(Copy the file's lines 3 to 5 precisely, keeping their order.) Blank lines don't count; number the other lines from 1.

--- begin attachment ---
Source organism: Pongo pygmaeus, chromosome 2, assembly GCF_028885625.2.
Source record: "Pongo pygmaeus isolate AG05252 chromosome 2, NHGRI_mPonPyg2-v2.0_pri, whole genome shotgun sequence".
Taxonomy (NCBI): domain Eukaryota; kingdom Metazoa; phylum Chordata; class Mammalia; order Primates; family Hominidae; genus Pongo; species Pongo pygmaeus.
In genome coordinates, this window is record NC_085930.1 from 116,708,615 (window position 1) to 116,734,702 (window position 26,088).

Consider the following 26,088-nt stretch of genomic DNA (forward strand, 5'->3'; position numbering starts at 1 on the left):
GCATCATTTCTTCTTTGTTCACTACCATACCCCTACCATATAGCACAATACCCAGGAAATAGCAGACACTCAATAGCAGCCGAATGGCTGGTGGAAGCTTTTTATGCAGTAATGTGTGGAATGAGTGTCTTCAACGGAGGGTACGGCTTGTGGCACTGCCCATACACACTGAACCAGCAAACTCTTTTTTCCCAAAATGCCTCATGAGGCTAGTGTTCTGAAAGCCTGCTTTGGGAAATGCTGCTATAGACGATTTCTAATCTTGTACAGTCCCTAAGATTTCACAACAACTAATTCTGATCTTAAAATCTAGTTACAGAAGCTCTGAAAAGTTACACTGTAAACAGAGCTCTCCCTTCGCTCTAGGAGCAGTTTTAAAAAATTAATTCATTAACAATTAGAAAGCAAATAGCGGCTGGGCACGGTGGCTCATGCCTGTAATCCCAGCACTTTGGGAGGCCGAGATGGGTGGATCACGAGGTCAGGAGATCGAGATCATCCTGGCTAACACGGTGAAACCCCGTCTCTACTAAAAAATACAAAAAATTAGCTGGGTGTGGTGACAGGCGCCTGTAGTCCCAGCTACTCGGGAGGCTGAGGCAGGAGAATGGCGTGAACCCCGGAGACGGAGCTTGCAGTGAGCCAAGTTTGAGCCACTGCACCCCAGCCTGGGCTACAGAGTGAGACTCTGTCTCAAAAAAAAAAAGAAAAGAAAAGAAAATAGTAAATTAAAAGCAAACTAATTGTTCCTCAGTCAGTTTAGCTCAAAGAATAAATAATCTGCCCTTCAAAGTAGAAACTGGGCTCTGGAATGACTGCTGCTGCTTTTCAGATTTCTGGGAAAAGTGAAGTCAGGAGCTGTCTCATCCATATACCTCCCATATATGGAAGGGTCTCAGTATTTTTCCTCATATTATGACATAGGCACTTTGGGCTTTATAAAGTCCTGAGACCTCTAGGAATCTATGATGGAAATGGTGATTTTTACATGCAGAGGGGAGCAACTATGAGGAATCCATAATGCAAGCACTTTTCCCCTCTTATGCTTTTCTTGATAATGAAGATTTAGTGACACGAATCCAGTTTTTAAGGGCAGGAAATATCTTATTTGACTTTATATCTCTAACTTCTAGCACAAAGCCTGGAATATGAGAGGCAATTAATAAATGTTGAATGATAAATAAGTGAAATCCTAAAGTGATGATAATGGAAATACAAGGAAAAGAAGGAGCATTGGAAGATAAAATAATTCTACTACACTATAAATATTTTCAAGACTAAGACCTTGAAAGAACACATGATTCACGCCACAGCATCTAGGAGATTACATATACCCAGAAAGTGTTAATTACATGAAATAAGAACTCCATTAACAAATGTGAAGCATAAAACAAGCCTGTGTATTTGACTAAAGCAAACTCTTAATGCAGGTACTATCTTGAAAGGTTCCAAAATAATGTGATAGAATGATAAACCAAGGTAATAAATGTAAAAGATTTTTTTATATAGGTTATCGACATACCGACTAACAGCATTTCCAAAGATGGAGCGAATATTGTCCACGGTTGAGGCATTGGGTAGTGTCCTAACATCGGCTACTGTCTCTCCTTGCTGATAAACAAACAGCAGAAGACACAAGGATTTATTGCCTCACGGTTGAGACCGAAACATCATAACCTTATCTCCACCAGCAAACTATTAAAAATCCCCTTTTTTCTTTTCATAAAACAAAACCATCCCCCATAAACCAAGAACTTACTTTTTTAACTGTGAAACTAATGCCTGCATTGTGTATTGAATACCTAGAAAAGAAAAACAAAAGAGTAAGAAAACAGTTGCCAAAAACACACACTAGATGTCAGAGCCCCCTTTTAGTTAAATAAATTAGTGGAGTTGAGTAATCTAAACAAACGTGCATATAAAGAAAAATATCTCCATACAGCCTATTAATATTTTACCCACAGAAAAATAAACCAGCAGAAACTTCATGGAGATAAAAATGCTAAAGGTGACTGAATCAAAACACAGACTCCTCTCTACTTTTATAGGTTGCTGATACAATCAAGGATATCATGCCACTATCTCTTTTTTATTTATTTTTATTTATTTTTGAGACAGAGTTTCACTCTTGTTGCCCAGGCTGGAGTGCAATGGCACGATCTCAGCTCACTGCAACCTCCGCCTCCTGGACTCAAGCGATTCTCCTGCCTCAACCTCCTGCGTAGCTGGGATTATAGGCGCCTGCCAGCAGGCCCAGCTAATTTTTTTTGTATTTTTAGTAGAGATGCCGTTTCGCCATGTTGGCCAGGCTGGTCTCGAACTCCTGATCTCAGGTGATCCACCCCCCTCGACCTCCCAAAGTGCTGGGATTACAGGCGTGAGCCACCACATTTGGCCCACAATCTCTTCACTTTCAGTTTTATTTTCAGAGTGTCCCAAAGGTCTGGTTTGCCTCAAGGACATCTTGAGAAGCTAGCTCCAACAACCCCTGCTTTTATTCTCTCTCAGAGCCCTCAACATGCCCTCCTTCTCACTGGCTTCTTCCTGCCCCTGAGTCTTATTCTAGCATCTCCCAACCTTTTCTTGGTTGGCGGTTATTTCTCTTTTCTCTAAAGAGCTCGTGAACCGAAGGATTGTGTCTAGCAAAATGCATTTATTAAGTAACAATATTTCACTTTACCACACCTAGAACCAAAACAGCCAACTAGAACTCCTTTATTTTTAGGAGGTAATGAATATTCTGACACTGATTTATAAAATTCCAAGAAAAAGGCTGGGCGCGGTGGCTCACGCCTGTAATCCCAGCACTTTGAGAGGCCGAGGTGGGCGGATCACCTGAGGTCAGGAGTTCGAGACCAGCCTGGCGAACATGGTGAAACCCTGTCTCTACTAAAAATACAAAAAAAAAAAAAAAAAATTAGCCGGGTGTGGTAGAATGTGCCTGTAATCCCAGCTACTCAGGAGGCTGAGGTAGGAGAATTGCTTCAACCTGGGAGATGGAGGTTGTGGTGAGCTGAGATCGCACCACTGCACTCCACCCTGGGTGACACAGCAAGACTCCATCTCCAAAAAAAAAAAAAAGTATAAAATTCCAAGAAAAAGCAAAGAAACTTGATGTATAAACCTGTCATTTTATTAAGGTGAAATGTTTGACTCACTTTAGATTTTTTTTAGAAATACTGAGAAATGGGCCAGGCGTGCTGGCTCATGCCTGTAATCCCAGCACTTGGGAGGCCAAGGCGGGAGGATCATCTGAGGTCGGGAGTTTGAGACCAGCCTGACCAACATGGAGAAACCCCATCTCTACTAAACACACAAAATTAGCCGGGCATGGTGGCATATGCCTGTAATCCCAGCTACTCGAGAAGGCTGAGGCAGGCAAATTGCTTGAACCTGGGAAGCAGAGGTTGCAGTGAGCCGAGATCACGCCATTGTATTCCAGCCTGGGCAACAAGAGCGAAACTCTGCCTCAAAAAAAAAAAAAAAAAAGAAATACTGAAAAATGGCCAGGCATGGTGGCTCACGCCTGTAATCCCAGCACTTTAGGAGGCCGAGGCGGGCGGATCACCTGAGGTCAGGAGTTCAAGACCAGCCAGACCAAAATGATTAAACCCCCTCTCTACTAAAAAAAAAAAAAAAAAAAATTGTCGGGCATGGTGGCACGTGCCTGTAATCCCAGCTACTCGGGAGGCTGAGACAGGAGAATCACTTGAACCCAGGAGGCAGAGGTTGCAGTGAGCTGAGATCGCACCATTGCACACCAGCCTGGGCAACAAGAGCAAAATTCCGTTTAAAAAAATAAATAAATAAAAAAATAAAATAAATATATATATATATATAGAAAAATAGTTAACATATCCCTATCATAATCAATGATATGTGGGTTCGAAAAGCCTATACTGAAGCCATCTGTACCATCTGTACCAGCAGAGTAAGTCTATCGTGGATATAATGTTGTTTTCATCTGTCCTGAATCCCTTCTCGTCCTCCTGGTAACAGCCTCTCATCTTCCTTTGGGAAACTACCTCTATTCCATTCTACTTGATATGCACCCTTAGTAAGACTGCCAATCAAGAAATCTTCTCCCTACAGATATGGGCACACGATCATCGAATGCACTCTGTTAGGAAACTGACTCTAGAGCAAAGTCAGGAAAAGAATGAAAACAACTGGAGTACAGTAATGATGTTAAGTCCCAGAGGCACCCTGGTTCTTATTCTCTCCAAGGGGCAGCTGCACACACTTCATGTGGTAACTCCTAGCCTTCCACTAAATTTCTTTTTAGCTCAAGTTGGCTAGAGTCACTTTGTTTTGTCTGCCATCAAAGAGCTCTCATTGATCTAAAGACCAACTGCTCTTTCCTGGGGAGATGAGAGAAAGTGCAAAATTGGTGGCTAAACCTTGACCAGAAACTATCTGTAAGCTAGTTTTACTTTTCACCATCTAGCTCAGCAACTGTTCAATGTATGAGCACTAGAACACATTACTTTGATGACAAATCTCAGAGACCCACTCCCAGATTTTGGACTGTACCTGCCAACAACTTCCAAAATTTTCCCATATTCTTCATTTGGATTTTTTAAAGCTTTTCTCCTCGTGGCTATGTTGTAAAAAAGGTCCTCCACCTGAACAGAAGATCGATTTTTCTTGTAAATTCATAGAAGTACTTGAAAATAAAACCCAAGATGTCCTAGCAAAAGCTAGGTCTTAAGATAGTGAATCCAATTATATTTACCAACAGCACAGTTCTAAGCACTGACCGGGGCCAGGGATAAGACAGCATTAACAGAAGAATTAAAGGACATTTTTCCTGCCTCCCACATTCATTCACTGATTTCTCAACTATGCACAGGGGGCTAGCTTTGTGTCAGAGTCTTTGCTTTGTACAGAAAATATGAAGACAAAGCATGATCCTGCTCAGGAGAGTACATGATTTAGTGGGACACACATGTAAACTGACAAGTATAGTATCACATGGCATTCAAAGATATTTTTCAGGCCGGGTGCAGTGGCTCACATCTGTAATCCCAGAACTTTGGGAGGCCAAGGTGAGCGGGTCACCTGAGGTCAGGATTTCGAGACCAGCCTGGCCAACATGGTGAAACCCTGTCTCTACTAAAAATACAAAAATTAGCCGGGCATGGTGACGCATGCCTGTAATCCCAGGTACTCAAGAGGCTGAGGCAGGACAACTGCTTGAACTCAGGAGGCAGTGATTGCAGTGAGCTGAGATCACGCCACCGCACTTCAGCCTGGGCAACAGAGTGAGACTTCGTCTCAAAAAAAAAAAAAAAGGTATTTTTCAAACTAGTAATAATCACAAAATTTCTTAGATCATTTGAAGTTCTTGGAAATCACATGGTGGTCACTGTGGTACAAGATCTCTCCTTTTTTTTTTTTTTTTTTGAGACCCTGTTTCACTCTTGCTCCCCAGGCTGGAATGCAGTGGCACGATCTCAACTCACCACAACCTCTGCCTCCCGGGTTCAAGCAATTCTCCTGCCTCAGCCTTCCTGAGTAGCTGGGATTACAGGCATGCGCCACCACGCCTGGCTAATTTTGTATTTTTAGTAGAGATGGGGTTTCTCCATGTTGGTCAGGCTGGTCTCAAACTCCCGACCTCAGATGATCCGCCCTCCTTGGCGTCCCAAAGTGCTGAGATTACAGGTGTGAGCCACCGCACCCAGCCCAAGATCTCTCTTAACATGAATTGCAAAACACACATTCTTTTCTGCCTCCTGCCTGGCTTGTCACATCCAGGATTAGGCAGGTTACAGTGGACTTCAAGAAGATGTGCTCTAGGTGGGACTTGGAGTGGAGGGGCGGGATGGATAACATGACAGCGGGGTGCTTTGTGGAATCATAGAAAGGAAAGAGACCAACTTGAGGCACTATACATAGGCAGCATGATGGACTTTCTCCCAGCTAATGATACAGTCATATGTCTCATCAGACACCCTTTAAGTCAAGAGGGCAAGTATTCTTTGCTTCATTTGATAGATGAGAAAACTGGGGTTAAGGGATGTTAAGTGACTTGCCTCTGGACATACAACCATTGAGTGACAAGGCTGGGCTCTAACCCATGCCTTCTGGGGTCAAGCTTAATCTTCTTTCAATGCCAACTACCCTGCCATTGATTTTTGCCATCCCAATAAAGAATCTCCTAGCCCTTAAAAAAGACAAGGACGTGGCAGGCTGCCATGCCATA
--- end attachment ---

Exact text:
Taxonomy (NCBI): domain Eukaryota; kingdom Metazoa; phylum Chordata; class Mammalia; order Primates; family Hominidae; genus Pongo; species Pongo pygmaeus.
In genome coordinates, this window is record NC_085930.1 from 116,708,615 (window position 1) to 116,734,702 (window position 26,088).

Consider the following 26,088-nt stretch of genomic DNA (forward strand, 5'->3'; position numbering starts at 1 on the left):